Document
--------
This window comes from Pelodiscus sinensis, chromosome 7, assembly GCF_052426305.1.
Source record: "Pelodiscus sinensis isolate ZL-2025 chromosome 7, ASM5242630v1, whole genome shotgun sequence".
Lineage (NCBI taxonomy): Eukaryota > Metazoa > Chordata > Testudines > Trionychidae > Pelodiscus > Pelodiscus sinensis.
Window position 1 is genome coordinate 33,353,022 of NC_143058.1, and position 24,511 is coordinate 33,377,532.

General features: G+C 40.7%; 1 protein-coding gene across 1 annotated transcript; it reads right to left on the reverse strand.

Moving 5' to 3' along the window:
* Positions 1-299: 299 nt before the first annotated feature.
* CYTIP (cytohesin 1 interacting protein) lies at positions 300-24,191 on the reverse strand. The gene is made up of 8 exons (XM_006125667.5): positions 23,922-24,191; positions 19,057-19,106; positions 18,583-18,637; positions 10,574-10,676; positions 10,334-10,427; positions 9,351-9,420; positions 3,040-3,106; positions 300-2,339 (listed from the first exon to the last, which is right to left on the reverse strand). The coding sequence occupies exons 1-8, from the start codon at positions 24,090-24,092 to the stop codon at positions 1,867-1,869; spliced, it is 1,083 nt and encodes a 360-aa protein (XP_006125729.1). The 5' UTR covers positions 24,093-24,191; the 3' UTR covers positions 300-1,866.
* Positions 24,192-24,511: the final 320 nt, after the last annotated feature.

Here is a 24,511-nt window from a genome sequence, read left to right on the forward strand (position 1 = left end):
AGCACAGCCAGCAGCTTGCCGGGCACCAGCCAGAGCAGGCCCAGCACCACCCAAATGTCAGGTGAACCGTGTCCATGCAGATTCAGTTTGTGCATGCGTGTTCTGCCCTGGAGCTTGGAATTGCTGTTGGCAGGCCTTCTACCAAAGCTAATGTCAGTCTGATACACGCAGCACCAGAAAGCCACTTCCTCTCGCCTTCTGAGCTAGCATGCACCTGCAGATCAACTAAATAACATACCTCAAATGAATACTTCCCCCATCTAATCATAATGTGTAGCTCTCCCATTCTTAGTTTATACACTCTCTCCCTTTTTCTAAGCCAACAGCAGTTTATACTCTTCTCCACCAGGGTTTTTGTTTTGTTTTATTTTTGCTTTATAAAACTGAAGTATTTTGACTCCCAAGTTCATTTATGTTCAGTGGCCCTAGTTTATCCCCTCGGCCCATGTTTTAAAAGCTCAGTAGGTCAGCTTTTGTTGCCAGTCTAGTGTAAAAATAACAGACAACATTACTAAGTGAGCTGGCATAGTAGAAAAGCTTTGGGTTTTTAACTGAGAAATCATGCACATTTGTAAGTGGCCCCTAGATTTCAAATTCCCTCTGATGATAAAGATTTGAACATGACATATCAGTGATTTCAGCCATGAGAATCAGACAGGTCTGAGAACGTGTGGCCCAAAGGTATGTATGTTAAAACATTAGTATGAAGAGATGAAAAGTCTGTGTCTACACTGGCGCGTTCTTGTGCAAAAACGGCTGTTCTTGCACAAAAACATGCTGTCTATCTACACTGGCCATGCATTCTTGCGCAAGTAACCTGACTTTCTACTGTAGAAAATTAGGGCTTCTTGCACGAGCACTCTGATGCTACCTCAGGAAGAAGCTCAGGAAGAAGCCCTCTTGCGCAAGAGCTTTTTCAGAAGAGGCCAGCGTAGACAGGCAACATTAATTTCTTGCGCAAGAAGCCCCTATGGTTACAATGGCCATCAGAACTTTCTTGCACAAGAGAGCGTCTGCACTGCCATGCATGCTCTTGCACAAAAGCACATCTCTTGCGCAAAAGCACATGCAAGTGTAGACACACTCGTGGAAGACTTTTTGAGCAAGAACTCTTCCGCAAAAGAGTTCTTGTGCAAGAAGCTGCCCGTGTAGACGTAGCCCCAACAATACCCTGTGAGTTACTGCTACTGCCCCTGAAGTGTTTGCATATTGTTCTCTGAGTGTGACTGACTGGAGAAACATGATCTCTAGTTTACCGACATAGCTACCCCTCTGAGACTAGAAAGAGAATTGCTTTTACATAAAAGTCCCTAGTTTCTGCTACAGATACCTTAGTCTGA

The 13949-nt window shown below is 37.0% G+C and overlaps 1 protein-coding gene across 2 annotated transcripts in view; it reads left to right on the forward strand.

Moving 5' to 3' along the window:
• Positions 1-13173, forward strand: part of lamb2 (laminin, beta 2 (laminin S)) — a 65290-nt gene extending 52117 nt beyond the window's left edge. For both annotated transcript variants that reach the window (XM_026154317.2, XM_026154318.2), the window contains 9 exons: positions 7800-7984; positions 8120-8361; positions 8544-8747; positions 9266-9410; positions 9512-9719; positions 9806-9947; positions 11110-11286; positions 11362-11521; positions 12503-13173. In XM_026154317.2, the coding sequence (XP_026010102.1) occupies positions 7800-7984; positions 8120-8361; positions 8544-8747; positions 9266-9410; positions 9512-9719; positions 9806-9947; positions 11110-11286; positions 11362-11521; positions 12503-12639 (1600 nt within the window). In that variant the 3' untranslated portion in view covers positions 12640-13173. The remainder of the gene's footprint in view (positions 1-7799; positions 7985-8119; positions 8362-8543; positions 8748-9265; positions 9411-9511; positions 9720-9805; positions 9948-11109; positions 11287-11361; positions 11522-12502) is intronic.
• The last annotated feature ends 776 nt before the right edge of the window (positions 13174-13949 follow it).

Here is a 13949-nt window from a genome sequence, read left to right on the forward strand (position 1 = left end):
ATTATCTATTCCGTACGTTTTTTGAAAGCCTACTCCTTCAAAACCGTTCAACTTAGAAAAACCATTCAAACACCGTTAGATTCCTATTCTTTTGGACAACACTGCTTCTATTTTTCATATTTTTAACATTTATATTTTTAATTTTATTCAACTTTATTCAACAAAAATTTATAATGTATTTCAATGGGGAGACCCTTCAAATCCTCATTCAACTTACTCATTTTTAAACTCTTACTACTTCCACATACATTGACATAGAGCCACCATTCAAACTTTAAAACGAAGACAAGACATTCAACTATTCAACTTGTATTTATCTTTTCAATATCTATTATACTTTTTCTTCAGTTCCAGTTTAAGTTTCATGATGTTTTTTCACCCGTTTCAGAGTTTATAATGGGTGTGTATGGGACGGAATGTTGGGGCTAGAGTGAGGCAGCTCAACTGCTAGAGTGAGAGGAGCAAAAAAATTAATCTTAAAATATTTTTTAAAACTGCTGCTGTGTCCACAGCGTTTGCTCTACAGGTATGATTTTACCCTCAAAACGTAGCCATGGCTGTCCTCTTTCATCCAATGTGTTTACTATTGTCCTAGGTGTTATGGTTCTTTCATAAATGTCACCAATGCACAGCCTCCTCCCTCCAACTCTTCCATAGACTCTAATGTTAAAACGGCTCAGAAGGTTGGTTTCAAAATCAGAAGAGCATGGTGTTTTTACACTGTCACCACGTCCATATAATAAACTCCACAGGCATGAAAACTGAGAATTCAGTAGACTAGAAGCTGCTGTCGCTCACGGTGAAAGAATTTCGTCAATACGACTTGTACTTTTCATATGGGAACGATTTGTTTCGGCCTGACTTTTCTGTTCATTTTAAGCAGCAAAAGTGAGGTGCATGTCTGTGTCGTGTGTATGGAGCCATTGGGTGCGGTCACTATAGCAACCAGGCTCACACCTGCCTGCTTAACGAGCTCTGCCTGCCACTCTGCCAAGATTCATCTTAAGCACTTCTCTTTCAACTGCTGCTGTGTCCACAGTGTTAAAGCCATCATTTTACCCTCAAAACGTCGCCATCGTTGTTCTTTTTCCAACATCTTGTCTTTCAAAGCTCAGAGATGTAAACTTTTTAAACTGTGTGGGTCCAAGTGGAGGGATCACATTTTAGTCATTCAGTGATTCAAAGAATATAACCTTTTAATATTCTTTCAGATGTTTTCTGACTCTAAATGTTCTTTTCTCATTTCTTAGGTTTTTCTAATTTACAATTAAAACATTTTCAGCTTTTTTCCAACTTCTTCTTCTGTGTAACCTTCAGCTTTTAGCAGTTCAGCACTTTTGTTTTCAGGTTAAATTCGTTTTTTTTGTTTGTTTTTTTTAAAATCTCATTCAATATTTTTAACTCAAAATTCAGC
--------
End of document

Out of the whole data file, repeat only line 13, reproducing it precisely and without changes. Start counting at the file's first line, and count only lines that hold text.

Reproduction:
Moving 5' to 3' along the window: